Acts 7:55-56 But he [Stephen], being full of the Holy Spirit, gazed into heaven and saw the glory of God, and Jesus standing at the right hand of God, and said, “Look! I see the heavens opened and the Son of Man standing at the right hand of God!”
The sixth and seventh examples are when Paul is twice said specifically to have been “filled with the Holy Spirit.” The first time is found in Acts 9 at his conversion when Ananias came and placed his hands on him.
Acts 9:17 And Ananias went his way and entered the house; and laying his hands on him he said, “Brother Saul, the Lord Jesus, who appeared to you on the road as you came, has sent me that you may receive your sight and be filled with the Holy Spirit.”
Acts 9:20 Immediately he preached the Christ in the synagogues, that He is the Son of God.
The second time is found in Acts 13 when Paul confronted Elymas, the sorcerer, and pronounced a judgment on him in the name of Jesus.
Acts 13:9 Then Saul, who also is called Paul, filled with the Holy Spirit, looked intently at him.
The eighth example is Barnabas who is said to have been “full of the Holy Spirit.” He was a Levite of the country of Cyprus; and he gave himself, his property, and his all to the service of Jesus Christ.
He was a preacher of the Gospel.
The ninth example is the company of disciples at Antioch who were “filled with joy and with the Holy Spirit” and who doubtless revealed this by continuing to spread the gospel even after Paul and Barnabas had been expelled from their region as we read in verse 52.
Acts 13:52 And the disciples were filled with joy and with the Holy Spirit.
This is a clear and distinguishing mark, but not the only mark, of a person being filled with the Holy Spirit, and it is the sense in which the words in Joel must be taken: “Your sons and daughters will prophesy.”
There may be prophecy in the sense of foretelling things to come. Paul, Peter, John, and some others did that. But in the sense that all will prophesy, what is involved is proclamation of God’s truth concerning Jesus Christ as Savior. And, how can a person proclaim such a thing if he or she is not living the way Jesus Christ lived?
The result of the indwelling of the Holy Spirit and the consequent testimony to Jesus Christ by those who are so filled is repentance. We are told that after Peter preached, about three thousand repented of their sins, were baptized, and were added to the number of the early Christians. This was only the beginning of what Joel prophesied.
It was only a small but powerful precursor of what was to happen to both Israelites and Gentiles who would be called into God’s church by our heavenly Father down through human history. But the global fulfillment of Joel’s prophecy is yet to happen and will follow the Day of the Lord and Christ’s return.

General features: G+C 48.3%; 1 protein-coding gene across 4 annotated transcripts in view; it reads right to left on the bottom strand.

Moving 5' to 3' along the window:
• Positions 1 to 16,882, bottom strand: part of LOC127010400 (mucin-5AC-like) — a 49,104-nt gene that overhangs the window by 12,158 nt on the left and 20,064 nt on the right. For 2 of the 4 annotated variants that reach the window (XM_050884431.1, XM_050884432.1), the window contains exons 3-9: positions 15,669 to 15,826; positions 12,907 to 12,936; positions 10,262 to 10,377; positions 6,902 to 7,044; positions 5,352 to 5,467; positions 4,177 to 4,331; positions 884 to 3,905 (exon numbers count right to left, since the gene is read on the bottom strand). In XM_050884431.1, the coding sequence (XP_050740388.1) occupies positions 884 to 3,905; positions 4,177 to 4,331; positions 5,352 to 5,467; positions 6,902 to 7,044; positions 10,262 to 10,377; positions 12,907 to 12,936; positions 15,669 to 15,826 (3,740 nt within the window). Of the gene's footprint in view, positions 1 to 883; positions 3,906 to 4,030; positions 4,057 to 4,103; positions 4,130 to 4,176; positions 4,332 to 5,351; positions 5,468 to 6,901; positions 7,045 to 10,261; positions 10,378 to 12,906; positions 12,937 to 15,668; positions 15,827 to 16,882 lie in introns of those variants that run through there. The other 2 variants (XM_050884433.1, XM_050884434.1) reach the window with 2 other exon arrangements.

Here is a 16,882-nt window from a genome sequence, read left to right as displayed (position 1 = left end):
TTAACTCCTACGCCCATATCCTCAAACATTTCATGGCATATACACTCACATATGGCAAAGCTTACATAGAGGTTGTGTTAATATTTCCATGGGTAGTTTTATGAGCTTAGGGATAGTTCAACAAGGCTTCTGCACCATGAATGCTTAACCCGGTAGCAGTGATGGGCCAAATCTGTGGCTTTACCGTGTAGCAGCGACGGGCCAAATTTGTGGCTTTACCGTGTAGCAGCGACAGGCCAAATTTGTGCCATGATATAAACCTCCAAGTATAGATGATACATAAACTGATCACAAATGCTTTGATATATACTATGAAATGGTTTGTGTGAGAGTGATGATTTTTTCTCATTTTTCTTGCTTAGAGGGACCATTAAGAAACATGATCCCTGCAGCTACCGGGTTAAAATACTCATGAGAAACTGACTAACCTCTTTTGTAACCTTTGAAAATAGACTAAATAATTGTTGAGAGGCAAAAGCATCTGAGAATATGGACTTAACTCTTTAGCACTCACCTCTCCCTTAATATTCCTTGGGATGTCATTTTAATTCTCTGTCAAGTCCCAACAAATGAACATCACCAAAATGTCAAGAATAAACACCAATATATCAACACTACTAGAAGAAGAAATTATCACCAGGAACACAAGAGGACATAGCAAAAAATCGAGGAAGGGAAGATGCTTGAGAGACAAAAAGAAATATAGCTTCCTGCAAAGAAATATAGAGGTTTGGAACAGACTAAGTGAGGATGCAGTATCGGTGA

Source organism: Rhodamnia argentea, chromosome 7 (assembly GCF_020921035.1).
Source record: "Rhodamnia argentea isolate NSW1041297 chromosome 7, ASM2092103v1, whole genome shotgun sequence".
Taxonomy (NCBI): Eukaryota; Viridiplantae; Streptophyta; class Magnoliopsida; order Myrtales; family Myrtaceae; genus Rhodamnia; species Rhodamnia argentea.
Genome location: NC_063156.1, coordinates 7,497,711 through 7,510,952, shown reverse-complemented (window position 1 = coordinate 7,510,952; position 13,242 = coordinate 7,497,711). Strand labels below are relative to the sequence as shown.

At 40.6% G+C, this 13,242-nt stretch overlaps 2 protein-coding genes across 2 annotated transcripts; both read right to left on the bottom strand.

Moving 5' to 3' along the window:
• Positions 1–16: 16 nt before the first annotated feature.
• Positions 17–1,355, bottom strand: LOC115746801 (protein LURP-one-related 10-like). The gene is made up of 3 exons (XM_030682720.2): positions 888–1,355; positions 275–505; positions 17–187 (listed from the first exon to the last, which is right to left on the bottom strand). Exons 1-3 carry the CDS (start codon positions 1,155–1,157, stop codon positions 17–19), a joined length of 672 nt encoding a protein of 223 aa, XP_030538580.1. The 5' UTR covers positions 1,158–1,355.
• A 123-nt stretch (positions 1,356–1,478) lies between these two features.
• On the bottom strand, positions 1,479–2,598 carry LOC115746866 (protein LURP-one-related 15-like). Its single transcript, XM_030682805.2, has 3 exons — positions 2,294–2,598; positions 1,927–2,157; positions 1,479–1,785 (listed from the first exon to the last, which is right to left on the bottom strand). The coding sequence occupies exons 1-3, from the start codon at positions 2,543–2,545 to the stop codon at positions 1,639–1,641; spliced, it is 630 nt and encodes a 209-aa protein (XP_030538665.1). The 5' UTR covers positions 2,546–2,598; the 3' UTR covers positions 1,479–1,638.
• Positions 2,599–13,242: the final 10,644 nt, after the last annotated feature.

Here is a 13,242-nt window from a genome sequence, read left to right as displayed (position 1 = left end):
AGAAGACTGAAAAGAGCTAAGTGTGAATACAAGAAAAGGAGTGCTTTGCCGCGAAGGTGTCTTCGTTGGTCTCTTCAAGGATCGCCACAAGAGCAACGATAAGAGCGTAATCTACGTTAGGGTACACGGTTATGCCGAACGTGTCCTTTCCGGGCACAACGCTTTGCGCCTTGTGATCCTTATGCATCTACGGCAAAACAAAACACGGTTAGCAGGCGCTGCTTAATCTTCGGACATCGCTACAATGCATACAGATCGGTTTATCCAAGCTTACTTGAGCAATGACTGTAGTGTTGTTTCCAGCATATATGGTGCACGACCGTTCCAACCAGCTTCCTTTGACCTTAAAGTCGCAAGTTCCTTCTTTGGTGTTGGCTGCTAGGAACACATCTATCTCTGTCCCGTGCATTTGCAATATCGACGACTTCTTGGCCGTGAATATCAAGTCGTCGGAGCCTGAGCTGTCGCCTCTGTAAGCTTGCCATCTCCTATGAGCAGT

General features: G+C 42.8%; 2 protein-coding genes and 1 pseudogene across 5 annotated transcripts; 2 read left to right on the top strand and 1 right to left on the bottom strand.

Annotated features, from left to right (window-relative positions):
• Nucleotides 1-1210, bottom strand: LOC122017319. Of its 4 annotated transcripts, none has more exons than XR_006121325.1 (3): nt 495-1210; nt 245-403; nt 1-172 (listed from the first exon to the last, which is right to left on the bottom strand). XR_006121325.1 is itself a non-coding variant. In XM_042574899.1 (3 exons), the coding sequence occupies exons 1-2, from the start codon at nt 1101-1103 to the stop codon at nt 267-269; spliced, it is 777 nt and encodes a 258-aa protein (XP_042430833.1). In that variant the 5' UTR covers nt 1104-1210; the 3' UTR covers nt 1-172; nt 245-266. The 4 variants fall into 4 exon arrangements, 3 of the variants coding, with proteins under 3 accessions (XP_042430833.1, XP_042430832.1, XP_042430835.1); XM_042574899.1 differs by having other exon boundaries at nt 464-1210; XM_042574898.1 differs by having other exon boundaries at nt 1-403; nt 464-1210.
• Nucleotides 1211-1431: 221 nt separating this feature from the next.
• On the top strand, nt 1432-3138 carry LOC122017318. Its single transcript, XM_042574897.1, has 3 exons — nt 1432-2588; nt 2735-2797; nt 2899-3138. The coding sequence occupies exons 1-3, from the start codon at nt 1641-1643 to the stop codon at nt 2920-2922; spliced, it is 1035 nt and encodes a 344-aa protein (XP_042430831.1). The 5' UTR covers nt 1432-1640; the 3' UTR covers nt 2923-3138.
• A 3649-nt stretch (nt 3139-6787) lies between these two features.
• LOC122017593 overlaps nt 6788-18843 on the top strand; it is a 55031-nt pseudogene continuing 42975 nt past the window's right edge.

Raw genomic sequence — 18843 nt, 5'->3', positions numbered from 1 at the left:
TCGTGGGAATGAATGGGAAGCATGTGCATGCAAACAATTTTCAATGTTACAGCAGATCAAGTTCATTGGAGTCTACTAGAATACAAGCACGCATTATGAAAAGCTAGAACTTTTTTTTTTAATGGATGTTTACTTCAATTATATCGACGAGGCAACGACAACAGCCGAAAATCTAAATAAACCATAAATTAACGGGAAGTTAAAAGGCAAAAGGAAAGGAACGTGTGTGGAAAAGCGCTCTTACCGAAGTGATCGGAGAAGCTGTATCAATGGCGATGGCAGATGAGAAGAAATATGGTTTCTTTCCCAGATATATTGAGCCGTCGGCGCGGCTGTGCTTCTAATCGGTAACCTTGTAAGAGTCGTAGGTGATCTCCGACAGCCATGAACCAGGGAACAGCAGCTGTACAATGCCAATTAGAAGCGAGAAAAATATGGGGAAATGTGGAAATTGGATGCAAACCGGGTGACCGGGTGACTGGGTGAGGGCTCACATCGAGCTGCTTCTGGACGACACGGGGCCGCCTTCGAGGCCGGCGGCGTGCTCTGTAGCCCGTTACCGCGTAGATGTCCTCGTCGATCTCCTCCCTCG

Acts 2:37-41 Now when they heard this, they were cut to the heart, and said to Peter and the rest of the apostles, “Men and brethren, what shall we do?” Then Peter said to them, “Repent, and let every one of you be baptized in the name of Jesus Christ for the remission of sins; and you shall receive the gift of the Holy Spirit. For the promise is to you and to your children, and to all who are afar off, as many as the Lord our God will call.” And with many other words he testified and exhorted them, saying, “Be saved from this perverse generation.” Then those who gladly received his word were baptized; and that day about three thousand souls were added to them.
Repentance brings us back to Joel and the purpose of Joel’s prophecy. Joel had been calling on the people to repent of specific sin, the sin of worshipping other gods and of failing to give the true God the worship and obedience He deserves. Therefore, they broke the first and second commandments, which means they were guilty of breaking them all.
James 2:10 For whoever shall keep the whole law, and yet stumble in one point, he is guilty of all.
God had promised blessing if the people would repent. Would the Jews repent? Could they? The answer to that question is perhaps unknown in the context of the prophecy itself. But it is important to note that at the same time that God calls for repentance He promises a time in which He will pour out His Spirit on all people, and when that happens, repentance is the first evidence of that in people’s lives.
Millions of people in the Millennium will be convicted of sin, repent of it, and turn to our God and Father and to our Savior Jesus Christ.
It is the same today. Following limited revealed understanding of what sin is; repentance is always the first visible evidence of the Holy Spirit’s presence and good fruit.
In my next sermon we will see that God will gather for judgment those nations that have dealt severely with His people and bring them to a great and final battle near Jerusalem. On that awesome day, He Himself will lead His people in triumph, thereby ushering in an era of unparalleled peace and prosperity.
Essential to all Joel’s prophecy is his teaching about the Day of the Lord. By the skillful use of this term, which gives cohesion to his entire message, Joel demonstrates that God is sovereignly active in all that comes to pass, directing all things to their appointed end.